Interesting Articles

Saturday, May 30, 2009

Mobility and Family

I have had a number of conversations lately about family, mobility, and what we do with our elderly. The other night I was talking to my housemate, Steven, about this. I was sharing with him my experience of nursing homes. During the first year or so of working as an EMT, I often transported people between hospitals and nursing homes or care facilities. The misery of most of the people in these places was so sad and depressing. On numerous occasions I had residents come up to me begging me to take them with me, to get them out of there. It just seemed wrong to me that the very people who nurtured us and loved us all our lives, once unable to care for themselves, are sent to these places to be kept out of the way until they die. I realize that there are many reasons for this and it is often impractical or impossible for family to continue taking on more responsibility as caretakers. But by talking to people from other countries and spending time in other countries myself, I have come to realize that in many parts of the world our American system would be simply unthinkable.
In talking to a man from Ghana about this, he told me that he would never do such a thing to his parents (nor would others from his village). Just a few days ago I was talking to a priest who worked for 20 years in Africa and said that it was normal to have three or four generations living together and that the elderly were always around children. He attributed this fact to keeping the seniors young (at heart and in body). I have witnessed in Mexico and El Salvador the strong family bonds and the way they take care of each other up to the very end – again, often with three or more generations living in the same home.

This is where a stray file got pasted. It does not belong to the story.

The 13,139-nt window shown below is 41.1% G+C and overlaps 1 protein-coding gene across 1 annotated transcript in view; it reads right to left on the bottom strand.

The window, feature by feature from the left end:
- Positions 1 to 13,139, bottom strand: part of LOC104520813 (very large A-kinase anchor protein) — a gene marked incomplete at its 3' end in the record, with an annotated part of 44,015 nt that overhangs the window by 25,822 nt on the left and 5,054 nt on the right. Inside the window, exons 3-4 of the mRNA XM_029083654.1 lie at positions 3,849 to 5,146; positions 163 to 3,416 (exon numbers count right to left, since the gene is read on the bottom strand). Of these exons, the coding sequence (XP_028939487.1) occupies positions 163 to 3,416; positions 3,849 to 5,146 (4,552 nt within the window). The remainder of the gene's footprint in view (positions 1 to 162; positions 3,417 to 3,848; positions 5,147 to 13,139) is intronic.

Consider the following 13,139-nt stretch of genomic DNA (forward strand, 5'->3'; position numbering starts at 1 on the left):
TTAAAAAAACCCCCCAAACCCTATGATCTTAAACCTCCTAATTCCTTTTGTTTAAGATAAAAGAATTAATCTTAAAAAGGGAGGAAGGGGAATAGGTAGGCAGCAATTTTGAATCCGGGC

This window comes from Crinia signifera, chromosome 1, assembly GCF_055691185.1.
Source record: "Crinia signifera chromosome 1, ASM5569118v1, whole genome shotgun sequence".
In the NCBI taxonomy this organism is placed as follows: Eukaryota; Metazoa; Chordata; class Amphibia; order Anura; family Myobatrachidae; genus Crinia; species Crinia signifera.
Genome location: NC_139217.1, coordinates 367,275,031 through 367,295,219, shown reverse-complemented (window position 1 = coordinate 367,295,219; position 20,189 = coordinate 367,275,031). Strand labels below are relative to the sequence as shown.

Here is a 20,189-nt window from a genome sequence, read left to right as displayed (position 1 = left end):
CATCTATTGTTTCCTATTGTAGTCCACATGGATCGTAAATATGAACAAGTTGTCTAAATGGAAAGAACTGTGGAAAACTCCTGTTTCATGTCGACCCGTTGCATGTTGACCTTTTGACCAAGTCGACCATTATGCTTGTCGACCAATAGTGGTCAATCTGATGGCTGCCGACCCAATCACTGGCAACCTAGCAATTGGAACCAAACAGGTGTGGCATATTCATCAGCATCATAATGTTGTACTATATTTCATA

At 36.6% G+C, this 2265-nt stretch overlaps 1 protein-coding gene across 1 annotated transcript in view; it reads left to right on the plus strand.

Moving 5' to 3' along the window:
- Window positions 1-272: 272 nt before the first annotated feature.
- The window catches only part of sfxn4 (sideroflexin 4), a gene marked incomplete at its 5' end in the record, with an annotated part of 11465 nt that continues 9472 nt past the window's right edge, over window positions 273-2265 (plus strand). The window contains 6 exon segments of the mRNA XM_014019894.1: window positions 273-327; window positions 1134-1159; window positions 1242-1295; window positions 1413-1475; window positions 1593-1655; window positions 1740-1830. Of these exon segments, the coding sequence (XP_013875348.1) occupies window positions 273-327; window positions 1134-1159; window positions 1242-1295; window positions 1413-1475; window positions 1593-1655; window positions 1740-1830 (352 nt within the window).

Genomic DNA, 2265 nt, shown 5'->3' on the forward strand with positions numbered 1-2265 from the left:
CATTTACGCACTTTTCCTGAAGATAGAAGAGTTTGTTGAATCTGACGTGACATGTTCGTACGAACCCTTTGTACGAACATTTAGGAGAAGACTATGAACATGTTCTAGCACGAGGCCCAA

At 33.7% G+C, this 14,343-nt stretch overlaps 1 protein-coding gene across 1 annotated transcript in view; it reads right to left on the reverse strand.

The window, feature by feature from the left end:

However, this rich family life has become very rare in the United States – mainly because of the mobility factor. I believe that mobility is good in a lot of ways. It allows us to have a wide variety of experiences and meet different kinds of people in different places. It gives us a more complete and global perspective of our world. However, there are some negative aspects as well, and I feel that the loss of the family experience is the most tragic consequence of American mobility. For more on the issue of mobility, check out this thought-provoking article entitled “The Decline of Middle America and the Problem of Meritocracy”. Closely connected to the mobility factor as a cause for the treatment of our elderly and the disintegration of the extended family, is the strong sense of individualism in our country. The desires and dreams of the individual come before all else in our culture, often leaving the family (and Christ’s calling to live out the Gospel) in the dust.
Of course to live this larger family life would involve some sacrifices (which might not be a bad thing – sometimes I think we in the U.S. would do well to make a few more sacrifices), but there are numerous blessing and benefits that would come out of it as well. These are some of the reasons I see that a multi-generational living situation would be of value to all involved.